The sale of annuities to people who don’t need them has been the subject in the press and in the courts. It’s old news. So here’s a switch: a story about a new opportunity to sell annuities to people who really need them.
The opportunity has arisen thanks to a new IRS letter ruling obtained by Seymour Goldberg. Goldberg, a Garden City, New York attorney, who is one of the nation’s foremost experts on IRA distributions, was frustrated by a case brought to him by Ed Slott, an accountant who often lectures on IRA rules to advisors. That led him to try to get the IRS letter ruling.
According to Goldberg, one of Slott’s clients, a single individual, died owning a Keogh account. With a Keogh, which is a retirement plan for self-employed individuals, the self-employed person who owns the account is the account’s sponsor. Thus, when the account owner dies, so does the account’s sponsor.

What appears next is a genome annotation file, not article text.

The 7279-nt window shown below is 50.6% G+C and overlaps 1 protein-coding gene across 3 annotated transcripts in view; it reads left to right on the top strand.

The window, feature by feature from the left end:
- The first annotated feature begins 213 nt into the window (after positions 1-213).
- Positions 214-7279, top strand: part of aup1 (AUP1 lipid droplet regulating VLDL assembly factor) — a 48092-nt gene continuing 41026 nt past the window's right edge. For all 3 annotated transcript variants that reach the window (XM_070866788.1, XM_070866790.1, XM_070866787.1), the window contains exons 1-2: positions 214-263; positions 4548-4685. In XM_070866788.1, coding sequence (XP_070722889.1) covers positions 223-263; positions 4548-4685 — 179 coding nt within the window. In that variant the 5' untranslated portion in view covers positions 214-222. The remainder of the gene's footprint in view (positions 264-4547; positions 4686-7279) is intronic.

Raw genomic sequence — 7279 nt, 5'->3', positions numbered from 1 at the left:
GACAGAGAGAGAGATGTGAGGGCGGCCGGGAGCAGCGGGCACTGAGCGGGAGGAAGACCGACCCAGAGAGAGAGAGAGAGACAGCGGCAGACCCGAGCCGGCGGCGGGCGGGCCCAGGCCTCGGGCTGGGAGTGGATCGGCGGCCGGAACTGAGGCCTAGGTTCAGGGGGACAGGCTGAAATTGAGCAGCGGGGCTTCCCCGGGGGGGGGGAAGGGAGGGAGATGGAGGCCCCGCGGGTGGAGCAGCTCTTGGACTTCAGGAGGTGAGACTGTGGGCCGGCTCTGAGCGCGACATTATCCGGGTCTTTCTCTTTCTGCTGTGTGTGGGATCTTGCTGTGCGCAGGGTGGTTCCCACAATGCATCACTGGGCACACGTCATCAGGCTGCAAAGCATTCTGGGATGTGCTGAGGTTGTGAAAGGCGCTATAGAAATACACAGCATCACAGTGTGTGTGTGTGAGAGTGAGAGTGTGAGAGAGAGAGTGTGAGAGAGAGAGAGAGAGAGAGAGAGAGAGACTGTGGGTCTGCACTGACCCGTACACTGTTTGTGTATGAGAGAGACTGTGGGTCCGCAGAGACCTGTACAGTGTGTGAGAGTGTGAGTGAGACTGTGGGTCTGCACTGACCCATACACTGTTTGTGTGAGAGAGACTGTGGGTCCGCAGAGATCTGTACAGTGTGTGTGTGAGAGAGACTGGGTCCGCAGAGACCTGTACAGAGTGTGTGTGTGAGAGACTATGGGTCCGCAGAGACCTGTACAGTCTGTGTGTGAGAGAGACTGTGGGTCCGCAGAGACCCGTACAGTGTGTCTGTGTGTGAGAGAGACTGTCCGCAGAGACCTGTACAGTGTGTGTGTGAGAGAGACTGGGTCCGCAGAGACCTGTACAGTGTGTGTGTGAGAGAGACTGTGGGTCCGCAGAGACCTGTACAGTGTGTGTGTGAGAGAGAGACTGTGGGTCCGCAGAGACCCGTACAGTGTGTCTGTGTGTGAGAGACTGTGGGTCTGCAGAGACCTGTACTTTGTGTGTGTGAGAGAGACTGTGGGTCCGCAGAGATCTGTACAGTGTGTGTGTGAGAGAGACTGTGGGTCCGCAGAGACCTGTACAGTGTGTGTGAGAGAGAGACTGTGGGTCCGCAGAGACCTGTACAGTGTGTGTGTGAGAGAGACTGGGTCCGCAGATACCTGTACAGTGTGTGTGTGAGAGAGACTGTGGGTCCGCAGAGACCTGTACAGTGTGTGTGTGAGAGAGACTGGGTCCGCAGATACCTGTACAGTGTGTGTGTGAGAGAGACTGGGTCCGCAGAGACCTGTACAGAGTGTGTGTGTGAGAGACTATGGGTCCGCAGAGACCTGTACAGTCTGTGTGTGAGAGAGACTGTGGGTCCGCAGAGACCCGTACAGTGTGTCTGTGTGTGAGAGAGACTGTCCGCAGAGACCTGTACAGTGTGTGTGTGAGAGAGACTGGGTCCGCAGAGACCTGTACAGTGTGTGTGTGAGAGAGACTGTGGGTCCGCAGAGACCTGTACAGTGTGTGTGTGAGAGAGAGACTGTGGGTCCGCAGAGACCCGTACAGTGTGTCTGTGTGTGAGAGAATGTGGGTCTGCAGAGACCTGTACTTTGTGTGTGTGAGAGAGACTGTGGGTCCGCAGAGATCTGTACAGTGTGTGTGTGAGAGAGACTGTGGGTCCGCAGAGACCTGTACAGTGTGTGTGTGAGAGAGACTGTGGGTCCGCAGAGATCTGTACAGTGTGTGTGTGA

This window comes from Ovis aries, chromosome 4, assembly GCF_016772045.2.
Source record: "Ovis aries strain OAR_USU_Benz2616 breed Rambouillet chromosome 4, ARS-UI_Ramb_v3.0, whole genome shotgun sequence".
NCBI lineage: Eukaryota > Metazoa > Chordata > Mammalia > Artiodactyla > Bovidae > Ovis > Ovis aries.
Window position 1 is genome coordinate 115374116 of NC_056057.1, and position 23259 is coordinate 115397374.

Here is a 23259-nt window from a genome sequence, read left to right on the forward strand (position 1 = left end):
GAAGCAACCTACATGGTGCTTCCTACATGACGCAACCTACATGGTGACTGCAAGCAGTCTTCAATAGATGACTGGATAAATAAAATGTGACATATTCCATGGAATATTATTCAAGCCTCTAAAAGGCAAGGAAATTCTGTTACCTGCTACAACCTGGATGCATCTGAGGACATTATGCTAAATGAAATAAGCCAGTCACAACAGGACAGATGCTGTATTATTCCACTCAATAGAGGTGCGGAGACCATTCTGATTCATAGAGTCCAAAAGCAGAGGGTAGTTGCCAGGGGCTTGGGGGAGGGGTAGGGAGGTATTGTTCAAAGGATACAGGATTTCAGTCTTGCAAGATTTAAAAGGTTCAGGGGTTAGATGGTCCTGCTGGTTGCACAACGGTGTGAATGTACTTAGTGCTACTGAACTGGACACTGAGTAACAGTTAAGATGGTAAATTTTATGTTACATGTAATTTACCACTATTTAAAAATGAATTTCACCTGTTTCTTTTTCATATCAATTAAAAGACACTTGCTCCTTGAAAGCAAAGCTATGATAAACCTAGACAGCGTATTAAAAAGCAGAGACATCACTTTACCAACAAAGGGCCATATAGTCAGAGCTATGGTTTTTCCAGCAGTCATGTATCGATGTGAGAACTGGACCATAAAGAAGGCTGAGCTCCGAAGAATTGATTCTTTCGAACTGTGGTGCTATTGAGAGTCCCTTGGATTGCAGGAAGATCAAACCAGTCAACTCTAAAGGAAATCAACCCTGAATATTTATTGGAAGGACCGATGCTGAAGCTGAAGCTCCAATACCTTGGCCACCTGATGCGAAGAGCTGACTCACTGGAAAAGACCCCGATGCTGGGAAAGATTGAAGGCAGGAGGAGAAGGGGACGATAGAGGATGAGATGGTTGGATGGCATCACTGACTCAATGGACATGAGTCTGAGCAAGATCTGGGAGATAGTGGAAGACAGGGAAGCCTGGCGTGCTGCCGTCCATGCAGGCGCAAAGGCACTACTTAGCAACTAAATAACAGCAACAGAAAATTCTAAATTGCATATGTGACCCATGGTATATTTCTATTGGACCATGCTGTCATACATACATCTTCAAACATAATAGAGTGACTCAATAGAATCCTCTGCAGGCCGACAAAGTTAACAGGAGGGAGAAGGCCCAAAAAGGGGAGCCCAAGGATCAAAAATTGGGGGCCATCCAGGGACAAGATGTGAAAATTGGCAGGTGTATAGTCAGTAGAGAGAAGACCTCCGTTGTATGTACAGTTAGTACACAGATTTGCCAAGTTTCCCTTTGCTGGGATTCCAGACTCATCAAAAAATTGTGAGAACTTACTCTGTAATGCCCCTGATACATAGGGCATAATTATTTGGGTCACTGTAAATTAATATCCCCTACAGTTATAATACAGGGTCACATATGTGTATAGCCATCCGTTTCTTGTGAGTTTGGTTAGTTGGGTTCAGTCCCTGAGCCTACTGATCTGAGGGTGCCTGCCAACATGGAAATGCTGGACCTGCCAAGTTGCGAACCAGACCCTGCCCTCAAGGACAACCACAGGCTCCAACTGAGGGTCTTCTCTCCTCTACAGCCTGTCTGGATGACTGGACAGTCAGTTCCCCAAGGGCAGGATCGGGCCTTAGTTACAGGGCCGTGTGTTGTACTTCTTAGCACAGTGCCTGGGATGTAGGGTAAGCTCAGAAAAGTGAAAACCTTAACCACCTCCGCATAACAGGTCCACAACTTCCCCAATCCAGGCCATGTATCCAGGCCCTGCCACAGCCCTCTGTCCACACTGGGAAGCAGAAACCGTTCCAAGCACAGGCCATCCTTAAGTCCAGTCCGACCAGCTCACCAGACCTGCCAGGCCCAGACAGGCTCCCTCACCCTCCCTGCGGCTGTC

If you’re married and own a Keogh, then your spouse can roll the assets into an IRA upon your death and it is not a taxable event. The spouse preserves the tax deferral on the assets and can withdraw them based on the IRS required minimum distribution rules over his or her life expectancy.
In the case of a Keogh owner who dies and who has no spouse, however, the absence of a sponsor for the Keogh forces heirs to the account to take an immediate distribution. There is no way to preserve the tax deferral, and the heir will get stuck paying tax on the entire Keogh account they inherit in one lump.